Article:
African American Studies
Interviewee: Connie and Americo Questell
Interviewers: Dr. Mark Naison and Natasha Lightfoot
Date of Interview: January 30, 2006
Connie Questell’s parents met while working as a maid and a butler for a family in New Rochelle. When she was born, in 1943, her parents were living on Boston Road, in the Bronx. Her mother was from Georgia and her father was West Indian. Americo was born in Puerto Rico. His mother is Puerto Rican and his father is Dominican. In 1949, his family moved to East Harlem, he was 9. After he got into a fight in school, he and his sisters moved to Castle Hill Avenue in the Bronx.
When Connie was 4 or 5 she attended Forrest House, a place where children could play and learn during the day that resembled pre-school. She then went to P.S 23 for grade school until the county said they were going to tare the school down. Her siblings attended Morris High School. When she was 8, her family moved into the Melrose Projects, which she viewed as a blessing. The neighborhoods she lived in were multi-ethnic and very welcoming. Americo attended P.S. 51 when he was living in Castle Hill. He was behind a year because his English was not very good and there were no bilingual classes. When he moved to Melrose, he attended P.S. 3, as did Connie. Connie’s family listened mostly to rhythm and blues where as Americo’s family listened mostly to Latin music. Both talk about the Italian neighborhoods and how welcomed they felt and how much about Italian culture they learned.
Not everything was perfect, however. Both speak of tensions between the various housing projects, especially about the rivalry between Melrose and Patterson. Americo attended Bronx Vocational High School, which had a very bad reputation. He remembers one day during an assembly two boys got into a small fight, and the end result was one of them got stabbed with a pen knife. He also remembers the organized Gangs that were in the neighborhoods, schools, and projects. He says however, that unlike today, the gangs were not out to kill people, just merely beat them up. Connie went to Morris High School. She said she chose to go there because of the good reputation of the music program. Both say that their teachers were very encouraging in terms of continuing their education after high school. Connie went to Lehman and Americo went into the Service. A little while after he got out of the service he enrolled in nursing school and became a registered nurse.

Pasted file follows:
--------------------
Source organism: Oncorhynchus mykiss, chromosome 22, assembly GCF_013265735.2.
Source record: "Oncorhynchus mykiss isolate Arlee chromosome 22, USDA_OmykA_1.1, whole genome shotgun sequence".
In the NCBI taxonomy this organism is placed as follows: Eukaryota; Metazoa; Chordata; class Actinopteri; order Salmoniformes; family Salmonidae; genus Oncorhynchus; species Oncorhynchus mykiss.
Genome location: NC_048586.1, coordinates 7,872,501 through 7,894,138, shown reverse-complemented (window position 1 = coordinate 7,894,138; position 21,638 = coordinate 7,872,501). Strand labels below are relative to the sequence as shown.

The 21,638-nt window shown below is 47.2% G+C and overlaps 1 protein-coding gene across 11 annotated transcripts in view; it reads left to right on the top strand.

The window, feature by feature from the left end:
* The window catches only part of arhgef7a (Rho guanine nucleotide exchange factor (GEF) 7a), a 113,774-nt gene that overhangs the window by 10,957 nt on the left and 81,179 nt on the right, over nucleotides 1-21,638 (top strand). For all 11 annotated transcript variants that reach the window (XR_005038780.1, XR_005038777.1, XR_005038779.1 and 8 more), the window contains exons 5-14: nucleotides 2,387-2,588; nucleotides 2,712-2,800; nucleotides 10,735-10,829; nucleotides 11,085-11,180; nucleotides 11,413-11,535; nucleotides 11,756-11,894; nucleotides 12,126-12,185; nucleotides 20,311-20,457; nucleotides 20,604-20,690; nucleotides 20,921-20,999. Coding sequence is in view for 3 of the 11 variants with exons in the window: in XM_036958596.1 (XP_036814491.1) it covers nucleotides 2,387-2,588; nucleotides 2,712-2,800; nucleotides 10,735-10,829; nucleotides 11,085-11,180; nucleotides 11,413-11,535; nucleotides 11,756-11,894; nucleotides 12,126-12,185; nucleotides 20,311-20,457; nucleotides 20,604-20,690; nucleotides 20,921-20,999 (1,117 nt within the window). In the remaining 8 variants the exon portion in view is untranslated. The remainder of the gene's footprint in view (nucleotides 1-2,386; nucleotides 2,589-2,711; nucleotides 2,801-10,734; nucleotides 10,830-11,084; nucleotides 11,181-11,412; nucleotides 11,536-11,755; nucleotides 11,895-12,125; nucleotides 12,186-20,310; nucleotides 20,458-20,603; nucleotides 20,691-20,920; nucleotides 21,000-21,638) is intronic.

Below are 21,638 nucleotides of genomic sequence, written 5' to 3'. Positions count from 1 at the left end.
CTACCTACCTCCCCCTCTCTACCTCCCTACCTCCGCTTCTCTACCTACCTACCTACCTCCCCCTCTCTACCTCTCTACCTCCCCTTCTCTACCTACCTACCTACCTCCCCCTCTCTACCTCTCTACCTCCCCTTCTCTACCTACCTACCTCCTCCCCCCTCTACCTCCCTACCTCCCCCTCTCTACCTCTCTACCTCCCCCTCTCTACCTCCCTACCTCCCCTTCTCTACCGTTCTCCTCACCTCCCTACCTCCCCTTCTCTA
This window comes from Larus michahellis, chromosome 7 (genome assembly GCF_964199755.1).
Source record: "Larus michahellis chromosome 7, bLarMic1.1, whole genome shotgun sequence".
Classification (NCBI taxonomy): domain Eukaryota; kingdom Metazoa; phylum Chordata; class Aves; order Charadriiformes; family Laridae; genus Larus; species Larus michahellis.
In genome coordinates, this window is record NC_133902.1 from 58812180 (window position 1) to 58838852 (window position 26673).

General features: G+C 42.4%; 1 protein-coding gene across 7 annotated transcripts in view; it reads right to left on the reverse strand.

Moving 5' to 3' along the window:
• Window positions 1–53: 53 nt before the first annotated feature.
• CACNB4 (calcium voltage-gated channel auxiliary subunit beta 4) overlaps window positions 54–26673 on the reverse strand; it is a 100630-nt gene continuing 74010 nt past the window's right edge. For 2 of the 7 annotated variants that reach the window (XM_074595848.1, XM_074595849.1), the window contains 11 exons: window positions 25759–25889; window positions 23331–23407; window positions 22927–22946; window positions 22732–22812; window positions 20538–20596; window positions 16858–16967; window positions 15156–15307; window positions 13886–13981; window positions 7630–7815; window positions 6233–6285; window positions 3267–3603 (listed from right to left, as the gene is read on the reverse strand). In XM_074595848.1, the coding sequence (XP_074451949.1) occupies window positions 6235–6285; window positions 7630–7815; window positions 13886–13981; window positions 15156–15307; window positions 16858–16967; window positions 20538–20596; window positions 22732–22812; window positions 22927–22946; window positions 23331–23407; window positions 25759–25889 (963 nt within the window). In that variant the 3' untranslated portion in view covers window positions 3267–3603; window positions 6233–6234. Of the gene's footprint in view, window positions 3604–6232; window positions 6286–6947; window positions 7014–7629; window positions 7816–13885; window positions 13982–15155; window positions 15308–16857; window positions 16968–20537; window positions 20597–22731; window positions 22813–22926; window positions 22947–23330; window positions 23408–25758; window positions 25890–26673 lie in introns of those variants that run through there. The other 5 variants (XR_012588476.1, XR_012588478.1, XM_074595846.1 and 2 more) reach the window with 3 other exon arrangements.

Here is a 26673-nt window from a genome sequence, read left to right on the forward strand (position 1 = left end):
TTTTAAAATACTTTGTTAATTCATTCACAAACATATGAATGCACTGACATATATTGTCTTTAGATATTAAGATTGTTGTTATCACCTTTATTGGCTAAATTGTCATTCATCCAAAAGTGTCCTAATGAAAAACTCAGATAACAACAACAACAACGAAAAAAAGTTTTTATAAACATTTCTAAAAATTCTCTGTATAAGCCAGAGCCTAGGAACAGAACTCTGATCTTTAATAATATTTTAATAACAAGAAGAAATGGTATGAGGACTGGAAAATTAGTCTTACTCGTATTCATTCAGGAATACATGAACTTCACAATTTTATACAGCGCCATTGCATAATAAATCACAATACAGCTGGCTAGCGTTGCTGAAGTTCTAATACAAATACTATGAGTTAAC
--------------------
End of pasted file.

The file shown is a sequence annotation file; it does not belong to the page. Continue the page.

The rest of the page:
When Americo was growing up he was very fond of basketball. At first he just played recreationally, but in high school he got to play on the varsity team. Connie met Americo when he was playing a game and she was watching. Connie’s favorite activity was singing. When she was 12 she began to get involved in organized singing groups. She later joined a group called the Decoys. She also started a magazine devoted to rhythm and blues. She got connected with the producer Al Brown through a newspaper advertisement when she was older. One of their songs was recorded and played on the radio and they got a little notoriety for it. Americo was also in a group called the New Ports. Connie did not start making money off of music until she joined the Sound Pipers, which were, as she describes them, a wedding band.
The two got married on New Year’s Eve, 1961 and moved to Brooke Avenue. Then moved into Melrose Projects and left in 1963. At that time it was still nice and well kept. They were still very safe and an ethnic melting pot of sorts. From Melrose they moved to Lafayette Morrison, which they saw as a step up. They both feel that their children had a wonderful experience growing up in those projects. One of their daughters was very involved in hip-hop and was a ghostwriter.
They conclude the interview by discussing how misunderstood the Bronx is. Very creative people came out of the borough, which is often overlooked.
Questell, Americo and Connie. January 30, 2006. Interview with the Bronx African American History Project. BAAHP Digital Archive at Fordham.
Click below to download supplemental content.Questell, Americo and Connie.mp3 (125678 kB)